Advertising and Portfolio Choice

47 Pages Posted: 3 Aug 2006

See all articles by Henrik Cronqvist

Henrik Cronqvist

Chapman University - The George L. Argyros School of Business & Economics

Date Written: July 26, 2006


This paper examines the role that advertising plays in the mutual fund industry and whether advertising affects investors' fund and portfolio choices. Content analysis shows that only a small fraction of fund advertising is directly informative about characteristics relevant for rational investors, such as fund fees. Higher quantities of advertising do not signal ex ante higher unobservable fund manager ability, because funds that advertise more are not associated with higher post-advertising excess returns. Fund advertising is shown to affect investors' choices, although it provides little information. These results do not seem to be driven by the endogeneity of advertising, and are robust to a series of robustness checks. Finally, advertising is found to steer people towards portfolios with higher fees and more risk, through higher exposure to equities, more active management, more "hot" sectors, and more home bias. This evidence has implications for welfare analysis, asset pricing and public policy, and may serve as a starting point for broader analysis of marketing and persuasion efforts in financial markets.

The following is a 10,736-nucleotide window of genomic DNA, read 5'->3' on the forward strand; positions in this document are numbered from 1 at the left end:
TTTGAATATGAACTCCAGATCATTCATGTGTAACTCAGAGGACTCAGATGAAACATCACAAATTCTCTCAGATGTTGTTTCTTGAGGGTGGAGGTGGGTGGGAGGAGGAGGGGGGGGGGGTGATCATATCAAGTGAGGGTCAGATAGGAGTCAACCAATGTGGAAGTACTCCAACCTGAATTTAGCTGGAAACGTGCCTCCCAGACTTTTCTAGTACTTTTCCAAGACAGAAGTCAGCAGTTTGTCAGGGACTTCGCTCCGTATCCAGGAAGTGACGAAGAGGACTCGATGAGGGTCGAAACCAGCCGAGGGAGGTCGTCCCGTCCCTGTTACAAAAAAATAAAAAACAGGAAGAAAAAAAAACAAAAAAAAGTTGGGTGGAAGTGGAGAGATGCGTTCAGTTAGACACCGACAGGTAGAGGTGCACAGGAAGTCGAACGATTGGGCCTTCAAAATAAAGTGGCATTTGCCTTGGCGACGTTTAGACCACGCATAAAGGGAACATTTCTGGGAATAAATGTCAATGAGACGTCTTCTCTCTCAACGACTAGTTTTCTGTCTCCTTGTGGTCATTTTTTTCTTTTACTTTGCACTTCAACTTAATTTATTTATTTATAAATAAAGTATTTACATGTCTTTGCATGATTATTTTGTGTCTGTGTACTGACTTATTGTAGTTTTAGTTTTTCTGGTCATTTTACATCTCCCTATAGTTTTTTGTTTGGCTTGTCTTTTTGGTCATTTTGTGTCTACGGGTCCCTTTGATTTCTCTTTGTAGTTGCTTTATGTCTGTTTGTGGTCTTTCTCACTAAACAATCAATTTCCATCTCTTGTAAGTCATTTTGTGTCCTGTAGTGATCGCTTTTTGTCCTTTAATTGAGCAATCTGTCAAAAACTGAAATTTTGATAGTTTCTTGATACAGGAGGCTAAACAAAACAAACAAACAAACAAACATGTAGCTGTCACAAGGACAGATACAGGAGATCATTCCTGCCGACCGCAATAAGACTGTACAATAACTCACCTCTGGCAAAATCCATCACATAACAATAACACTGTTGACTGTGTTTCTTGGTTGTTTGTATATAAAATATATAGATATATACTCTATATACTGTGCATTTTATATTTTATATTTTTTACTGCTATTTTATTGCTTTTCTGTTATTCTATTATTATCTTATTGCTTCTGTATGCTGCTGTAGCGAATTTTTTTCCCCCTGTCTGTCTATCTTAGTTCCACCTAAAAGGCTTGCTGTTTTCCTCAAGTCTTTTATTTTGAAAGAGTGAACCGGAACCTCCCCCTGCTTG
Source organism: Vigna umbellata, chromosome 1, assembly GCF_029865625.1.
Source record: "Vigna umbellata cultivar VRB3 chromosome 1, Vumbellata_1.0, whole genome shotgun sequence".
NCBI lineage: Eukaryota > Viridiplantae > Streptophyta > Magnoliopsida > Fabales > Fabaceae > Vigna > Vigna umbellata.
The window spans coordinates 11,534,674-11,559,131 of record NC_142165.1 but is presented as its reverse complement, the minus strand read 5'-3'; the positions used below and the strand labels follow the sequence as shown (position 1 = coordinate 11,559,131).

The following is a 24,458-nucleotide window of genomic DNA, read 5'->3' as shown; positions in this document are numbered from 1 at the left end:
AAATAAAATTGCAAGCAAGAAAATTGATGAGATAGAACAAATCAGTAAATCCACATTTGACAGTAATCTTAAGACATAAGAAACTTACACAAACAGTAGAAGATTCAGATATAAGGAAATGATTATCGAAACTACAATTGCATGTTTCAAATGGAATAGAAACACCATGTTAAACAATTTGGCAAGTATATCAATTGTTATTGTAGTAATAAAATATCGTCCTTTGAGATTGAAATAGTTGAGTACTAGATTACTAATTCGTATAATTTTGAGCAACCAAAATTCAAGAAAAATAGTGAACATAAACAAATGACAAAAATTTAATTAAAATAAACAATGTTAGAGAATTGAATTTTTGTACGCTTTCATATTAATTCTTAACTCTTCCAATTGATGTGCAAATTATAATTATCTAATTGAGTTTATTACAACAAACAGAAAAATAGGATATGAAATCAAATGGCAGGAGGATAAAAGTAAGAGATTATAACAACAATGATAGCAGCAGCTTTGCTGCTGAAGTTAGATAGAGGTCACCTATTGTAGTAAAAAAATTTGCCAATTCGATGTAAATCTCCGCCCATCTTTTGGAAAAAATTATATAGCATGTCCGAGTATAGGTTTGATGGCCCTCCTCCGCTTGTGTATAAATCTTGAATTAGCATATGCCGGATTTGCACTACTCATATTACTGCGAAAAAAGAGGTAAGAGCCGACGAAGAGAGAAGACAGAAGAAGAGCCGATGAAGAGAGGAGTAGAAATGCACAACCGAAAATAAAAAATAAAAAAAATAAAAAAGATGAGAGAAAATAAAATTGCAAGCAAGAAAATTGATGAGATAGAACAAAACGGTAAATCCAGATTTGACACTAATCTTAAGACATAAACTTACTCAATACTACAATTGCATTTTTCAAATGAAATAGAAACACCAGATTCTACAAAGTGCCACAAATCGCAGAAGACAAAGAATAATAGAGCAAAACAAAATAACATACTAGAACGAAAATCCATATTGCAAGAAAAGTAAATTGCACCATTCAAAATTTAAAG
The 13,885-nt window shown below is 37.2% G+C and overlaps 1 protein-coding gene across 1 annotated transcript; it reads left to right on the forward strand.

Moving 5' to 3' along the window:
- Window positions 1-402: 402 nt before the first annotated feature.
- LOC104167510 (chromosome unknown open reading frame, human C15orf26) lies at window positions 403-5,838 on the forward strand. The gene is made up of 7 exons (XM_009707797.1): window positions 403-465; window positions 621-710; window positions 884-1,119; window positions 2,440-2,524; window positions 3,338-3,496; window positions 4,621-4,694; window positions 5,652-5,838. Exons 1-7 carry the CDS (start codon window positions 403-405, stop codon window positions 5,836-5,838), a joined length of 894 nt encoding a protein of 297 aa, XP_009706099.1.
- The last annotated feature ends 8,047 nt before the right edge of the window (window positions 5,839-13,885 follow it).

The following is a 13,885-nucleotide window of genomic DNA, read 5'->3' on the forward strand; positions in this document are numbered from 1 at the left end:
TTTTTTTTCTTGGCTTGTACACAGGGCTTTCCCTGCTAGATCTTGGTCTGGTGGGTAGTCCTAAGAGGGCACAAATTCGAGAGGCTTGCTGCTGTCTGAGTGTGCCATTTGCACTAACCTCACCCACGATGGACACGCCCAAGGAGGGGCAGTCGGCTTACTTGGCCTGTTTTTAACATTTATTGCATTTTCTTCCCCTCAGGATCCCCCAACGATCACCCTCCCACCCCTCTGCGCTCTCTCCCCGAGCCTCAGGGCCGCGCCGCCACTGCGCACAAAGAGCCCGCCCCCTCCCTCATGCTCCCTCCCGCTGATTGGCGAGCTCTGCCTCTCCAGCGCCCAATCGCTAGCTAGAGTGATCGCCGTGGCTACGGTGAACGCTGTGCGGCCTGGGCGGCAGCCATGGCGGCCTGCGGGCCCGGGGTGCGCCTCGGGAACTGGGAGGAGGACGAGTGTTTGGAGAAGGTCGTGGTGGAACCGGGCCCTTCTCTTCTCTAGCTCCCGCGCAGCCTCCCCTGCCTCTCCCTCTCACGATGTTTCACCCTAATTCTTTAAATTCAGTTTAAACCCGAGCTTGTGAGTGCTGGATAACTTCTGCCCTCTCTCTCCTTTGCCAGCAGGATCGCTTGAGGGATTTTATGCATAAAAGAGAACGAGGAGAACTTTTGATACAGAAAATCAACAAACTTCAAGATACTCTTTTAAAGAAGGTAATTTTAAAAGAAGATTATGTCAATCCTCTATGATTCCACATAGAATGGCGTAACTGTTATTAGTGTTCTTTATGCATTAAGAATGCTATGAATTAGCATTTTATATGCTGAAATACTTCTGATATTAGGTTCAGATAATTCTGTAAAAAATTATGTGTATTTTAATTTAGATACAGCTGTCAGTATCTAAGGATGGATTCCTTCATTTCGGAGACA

Keywords: Portfolio choice, Individual investor behavior, Mutual funds, Advertising, Marketing

JEL Classification: G11, G18, G23, M31, M37

Suggested Citation

Cronqvist, Henrik, Advertising and Portfolio Choice (July 26, 2006). Available at SSRN: or

Henrik Cronqvist (Contact Author)

Chapman University - The George L. Argyros School of Business & Economics ( email )

333 N. Glassell
Orange, CA 92866
United States

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